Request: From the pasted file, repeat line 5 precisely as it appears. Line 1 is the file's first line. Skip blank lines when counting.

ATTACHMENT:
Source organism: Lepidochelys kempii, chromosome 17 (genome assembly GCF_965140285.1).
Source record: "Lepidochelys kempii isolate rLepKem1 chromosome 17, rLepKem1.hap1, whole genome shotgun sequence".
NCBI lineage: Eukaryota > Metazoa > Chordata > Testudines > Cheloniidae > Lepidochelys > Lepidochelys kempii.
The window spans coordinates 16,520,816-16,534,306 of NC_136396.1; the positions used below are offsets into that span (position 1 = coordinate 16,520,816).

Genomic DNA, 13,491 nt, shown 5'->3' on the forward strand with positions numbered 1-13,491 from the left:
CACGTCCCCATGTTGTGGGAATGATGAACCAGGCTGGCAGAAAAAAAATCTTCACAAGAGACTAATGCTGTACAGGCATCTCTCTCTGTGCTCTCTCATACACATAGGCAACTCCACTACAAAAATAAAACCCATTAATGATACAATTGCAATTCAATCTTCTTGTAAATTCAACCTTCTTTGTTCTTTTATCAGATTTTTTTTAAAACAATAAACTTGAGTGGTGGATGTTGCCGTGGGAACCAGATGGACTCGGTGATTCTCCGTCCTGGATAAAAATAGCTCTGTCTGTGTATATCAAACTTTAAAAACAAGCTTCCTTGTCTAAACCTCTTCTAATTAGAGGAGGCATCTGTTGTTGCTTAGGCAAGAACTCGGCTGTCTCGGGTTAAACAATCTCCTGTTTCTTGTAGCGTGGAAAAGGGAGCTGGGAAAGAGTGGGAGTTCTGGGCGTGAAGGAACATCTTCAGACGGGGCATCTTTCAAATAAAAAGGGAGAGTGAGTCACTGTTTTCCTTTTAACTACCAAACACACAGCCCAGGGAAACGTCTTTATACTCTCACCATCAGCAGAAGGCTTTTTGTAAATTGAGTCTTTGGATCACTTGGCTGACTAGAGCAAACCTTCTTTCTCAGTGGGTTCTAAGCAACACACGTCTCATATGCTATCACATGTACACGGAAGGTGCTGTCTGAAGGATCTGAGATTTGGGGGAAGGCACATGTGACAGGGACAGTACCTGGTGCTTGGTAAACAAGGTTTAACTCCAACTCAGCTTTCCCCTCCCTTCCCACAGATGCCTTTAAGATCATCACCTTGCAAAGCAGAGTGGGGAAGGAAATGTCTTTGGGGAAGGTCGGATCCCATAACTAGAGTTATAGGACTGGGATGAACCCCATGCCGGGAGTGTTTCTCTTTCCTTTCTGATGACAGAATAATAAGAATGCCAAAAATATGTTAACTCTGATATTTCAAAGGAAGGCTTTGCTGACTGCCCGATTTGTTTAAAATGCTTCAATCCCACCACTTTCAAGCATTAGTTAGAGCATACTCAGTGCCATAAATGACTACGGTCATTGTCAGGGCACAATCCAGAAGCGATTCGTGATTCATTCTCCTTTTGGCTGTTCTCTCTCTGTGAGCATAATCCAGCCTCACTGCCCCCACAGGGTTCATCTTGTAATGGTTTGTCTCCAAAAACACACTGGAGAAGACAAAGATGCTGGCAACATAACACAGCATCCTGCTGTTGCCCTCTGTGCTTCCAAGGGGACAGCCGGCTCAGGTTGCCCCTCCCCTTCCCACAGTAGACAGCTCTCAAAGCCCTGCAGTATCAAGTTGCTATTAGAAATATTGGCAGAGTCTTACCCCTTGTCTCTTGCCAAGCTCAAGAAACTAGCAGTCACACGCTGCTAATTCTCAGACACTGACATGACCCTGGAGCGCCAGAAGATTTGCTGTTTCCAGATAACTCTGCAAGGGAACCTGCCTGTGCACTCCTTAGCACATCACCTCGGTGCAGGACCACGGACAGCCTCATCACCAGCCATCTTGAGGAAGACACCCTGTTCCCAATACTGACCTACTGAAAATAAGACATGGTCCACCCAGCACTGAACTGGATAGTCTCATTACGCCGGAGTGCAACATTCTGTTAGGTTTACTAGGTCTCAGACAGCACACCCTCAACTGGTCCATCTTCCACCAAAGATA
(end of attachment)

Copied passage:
Genomic DNA, 13,491 nt, shown 5'->3' on the forward strand with positions numbered 1-13,491 from the left: